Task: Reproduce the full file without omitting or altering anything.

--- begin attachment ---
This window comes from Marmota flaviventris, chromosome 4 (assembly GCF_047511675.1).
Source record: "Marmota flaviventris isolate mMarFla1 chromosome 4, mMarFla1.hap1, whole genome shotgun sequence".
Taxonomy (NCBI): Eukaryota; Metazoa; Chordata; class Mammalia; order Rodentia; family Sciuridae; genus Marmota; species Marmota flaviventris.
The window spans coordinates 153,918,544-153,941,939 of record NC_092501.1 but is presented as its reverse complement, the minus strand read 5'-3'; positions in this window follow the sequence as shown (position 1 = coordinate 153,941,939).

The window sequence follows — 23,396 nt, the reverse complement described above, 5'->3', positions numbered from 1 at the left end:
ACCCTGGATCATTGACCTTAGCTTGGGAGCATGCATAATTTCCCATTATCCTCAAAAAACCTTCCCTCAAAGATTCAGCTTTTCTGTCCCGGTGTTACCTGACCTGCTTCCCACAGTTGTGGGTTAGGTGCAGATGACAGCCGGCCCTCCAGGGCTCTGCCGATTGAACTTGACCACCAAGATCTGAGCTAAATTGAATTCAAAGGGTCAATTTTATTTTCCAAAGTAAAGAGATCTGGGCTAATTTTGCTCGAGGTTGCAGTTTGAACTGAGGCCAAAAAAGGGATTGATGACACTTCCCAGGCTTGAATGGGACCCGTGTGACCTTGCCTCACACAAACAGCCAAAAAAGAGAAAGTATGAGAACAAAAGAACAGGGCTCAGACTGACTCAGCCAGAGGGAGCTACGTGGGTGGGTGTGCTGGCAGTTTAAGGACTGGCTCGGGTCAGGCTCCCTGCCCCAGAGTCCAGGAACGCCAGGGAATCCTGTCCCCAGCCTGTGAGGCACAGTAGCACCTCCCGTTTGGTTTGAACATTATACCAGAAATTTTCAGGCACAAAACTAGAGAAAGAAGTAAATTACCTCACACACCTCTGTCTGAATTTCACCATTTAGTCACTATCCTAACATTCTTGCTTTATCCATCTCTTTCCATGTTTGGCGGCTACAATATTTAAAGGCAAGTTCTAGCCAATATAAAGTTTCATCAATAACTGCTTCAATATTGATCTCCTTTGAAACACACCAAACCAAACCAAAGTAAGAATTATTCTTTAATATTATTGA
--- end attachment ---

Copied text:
This window comes from Marmota flaviventris, chromosome 4 (assembly GCF_047511675.1).
Source record: "Marmota flaviventris isolate mMarFla1 chromosome 4, mMarFla1.hap1, whole genome shotgun sequence".
Taxonomy (NCBI): Eukaryota; Metazoa; Chordata; class Mammalia; order Rodentia; family Sciuridae; genus Marmota; species Marmota flaviventris.
The window spans coordinates 153,918,544-153,941,939 of record NC_092501.1 but is presented as its reverse complement, the minus strand read 5'-3'; positions in this window follow the sequence as shown (position 1 = coordinate 153,941,939).

The window sequence follows — 23,396 nt, the reverse complement described above, 5'->3', positions numbered from 1 at the left end:
ACCCTGGATCATTGACCTTAGCTTGGGAGCATGCATAATTTCCCATTATCCTCAAAAAACCTTCCCTCAAAGATTCAGCTTTTCTGTCCCGGTGTTACCTGACCTGCTTCCCACAGTTGTGGGTTAGGTGCAGATGACAGCCGGCCCTCCAGGGCTCTGCCGATTGAACTTGACCACCAAGATCTGAGCTAAATTGAATTCAAAGGGTCAATTTTATTTTCCAAAGTAAAGAGATCTGGGCTAATTTTGCTCGAGGTTGCAGTTTGAACTGAGGCCAAAAAAGGGATTGATGACACTTCCCAGGCTTGAATGGGACCCGTGTGACCTTGCCTCACACAAACAGCCAAAAAAGAGAAAGTATGAGAACAAAAGAACAGGGCTCAGACTGACTCAGCCAGAGGGAGCTACGTGGGTGGGTGTGCTGGCAGTTTAAGGACTGGCTCGGGTCAGGCTCCCTGCCCCAGAGTCCAGGAACGCCAGGGAATCCTGTCCCCAGCCTGTGAGGCACAGTAGCACCTCCCGTTTGGTTTGAACATTATACCAGAAATTTTCAGGCACAAAACTAGAGAAAGAAGTAAATTACCTCACACACCTCTGTCTGAATTTCACCATTTAGTCACTATCCTAACATTCTTGCTTTATCCATCTCTTTCCATGTTTGGCGGCTACAATATTTAAAGGCAAGTTCTAGCCAATATAAAGTTTCATCAATAACTGCTTCAATATTGATCTCCTTTGAAACACACCAAACCAAACCAAAGTAAGAATTATTCTTTAATATTATTGA